You can read 9 more articles this month
THIS was a flat, off-colour performance from a Chelsea side that had being showing real promise under manager Frank Lampard.
Aaron Cresswell scored the only goal of this match as West Ham won this London derby. In so doing, they eased some of the pressure on under-fire boss Manuel Pellegrini.
Meanwhile, the Chelsea manager remains confident ahead of Wednesday’s match against Aston Villa.
“I still believe in the squad,” said Lampard, a former West Ham player. “There will be questions that will be asked but I do believe in the squad.
“This is not the time for harsh reactions or judgements. It’s time for a look at a bit of character to see how our reaction is for Aston Villa.”
It would have been very different had Chelsea’s players imposed themselves from the start of the match. However, it proved to be a frustrating first half for the home supporters.
Against a struggling West Ham, who came into the match without a win in nine matches, the home side should easily have taken control of their opponents.
Reece James’s deflected shot hit the woodwork on 23 minutes. It is the closest they got, and as the match wore on, the goal-scoring opportunities soon dried up.
Lampard had rested N’Golo Kante, Cesar Azpilicueta and Willian. In addition, Olivier Giroud was spearheading the attack for Chelsea in the injury-enforced absence of Tammy Abraham.
The Frenchman, who hadn’t started a match since August, showed his lack of match sharpness with a poor display.
West Ham’s goal came shortly after the interval, and after a period of pressure from the away side.
Cresswell, one of the better performers for the visitors, found space in the Chelsea penalty area. He cleverly cut in onto his right foot away from the defender before curling the ball low beyond the diving Chelsea goalkeeper Kepa Arrizabalaga.
Few could have blamed West Ham’s players for the euphoric celebrations at the final whistle. This was their first win at Stamford Bridge in 17 years.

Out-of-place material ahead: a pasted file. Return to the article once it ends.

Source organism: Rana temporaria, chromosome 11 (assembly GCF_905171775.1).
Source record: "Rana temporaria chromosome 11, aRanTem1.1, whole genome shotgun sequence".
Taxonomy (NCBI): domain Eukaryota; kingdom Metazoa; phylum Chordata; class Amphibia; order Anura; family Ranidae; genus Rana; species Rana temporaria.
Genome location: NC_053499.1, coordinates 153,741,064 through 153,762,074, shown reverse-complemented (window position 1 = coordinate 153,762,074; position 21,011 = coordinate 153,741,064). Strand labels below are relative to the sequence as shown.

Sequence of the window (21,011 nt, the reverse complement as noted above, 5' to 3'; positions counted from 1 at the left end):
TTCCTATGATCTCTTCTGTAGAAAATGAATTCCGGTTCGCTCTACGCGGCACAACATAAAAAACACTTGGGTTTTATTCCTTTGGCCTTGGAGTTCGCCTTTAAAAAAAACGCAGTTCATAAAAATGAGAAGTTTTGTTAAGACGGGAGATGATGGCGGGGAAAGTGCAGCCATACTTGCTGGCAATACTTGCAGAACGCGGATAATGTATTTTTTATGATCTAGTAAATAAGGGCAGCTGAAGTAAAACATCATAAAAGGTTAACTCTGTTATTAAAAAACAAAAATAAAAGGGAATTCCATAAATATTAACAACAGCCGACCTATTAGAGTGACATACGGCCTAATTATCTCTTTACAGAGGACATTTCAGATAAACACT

West Ham’s players, including 33-year-old goalkeeper David Martin making his league debut for the club, reacted jubilantly to the win. At the final whistle, he passionately embraced his father, club legend Alvin Martin.
Pellegrini said: “Yes [I’m pleased], for the result and not conceding goals. The most difficult thing was not to be worried about the job or the future, it was to keep the players keeping the style.”
West Ham travel to Wolverhampton Wanderers looking to build upon the result.
You can’t buy a revolution, but you can help the only daily paper in Britain that’s fighting for one by joining the 501 club.
Just £5 a month gives you the opportunity to win one of 17 prizes, from £25 to the £501 jackpot.
By becoming a 501 Club member you are helping the Morning Star cover its printing, distribution and staff costs — help keep our paper thriving by joining!
You can’t buy a revolution, but you can help the only daily paper in Britain that’s fighting for one by become a member of the People’s Printing Press Society.
The Morning Star is a readers’ co-operative, which means you can become an owner of the paper too by buying shares in the society.
Shares are £1 each — though unlike capitalist firms, each shareholder has an equal say. Money from shares contributes directly to keep our paper thriving.
Some union branches have taken out shares of over £500 and individuals over £100.
You can’t buy a revolution, but you can help the only daily paper in Britain that’s fighting for one by donating to the Fighting Fund.
The Morning Star is unique, as a lone socialist voice in a sea of corporate media. We offer a platform for those who would otherwise never be listened to, coverage of stories that would otherwise be buried.
The rich don’t like us, and they don’t advertise with us, so we rely on you, our readers and friends. With a regular donation to our monthly Fighting Fund, we can continue to thumb our noses at the fat cats and tell truth to power.
Donate today and make a regular contribution.